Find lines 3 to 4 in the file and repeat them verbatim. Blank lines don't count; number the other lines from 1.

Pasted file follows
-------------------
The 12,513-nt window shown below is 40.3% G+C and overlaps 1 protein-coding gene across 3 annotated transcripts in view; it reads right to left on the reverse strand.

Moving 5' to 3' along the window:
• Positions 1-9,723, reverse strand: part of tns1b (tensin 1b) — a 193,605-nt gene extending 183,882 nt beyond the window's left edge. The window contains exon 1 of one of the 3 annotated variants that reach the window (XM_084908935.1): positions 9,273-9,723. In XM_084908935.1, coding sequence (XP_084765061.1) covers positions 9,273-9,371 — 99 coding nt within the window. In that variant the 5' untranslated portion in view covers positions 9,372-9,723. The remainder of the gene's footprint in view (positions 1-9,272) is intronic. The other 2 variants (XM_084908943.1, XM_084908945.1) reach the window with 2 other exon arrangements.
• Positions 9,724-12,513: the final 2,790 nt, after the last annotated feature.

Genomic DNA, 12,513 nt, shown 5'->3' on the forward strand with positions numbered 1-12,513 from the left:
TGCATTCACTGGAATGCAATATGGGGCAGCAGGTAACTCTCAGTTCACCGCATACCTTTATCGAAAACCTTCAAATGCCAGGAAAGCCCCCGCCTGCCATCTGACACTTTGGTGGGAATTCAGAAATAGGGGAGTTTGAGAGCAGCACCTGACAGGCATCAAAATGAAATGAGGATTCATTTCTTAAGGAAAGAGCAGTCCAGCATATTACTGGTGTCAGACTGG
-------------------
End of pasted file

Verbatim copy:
• Positions 1-9,723, reverse strand: part of tns1b (tensin 1b) — a 193,605-nt gene extending 183,882 nt beyond the window's left edge. The window contains exon 1 of one of the 3 annotated variants that reach the window (XM_084908935.1): positions 9,273-9,723. In XM_084908935.1, coding sequence (XP_084765061.1) covers positions 9,273-9,371 — 99 coding nt within the window. In that variant the 5' untranslated portion in view covers positions 9,372-9,723. The remainder of the gene's footprint in view (positions 1-9,272) is intronic. The other 2 variants (XM_084908943.1, XM_084908945.1) reach the window with 2 other exon arrangements.
• Positions 9,724-12,513: the final 2,790 nt, after the last annotated feature.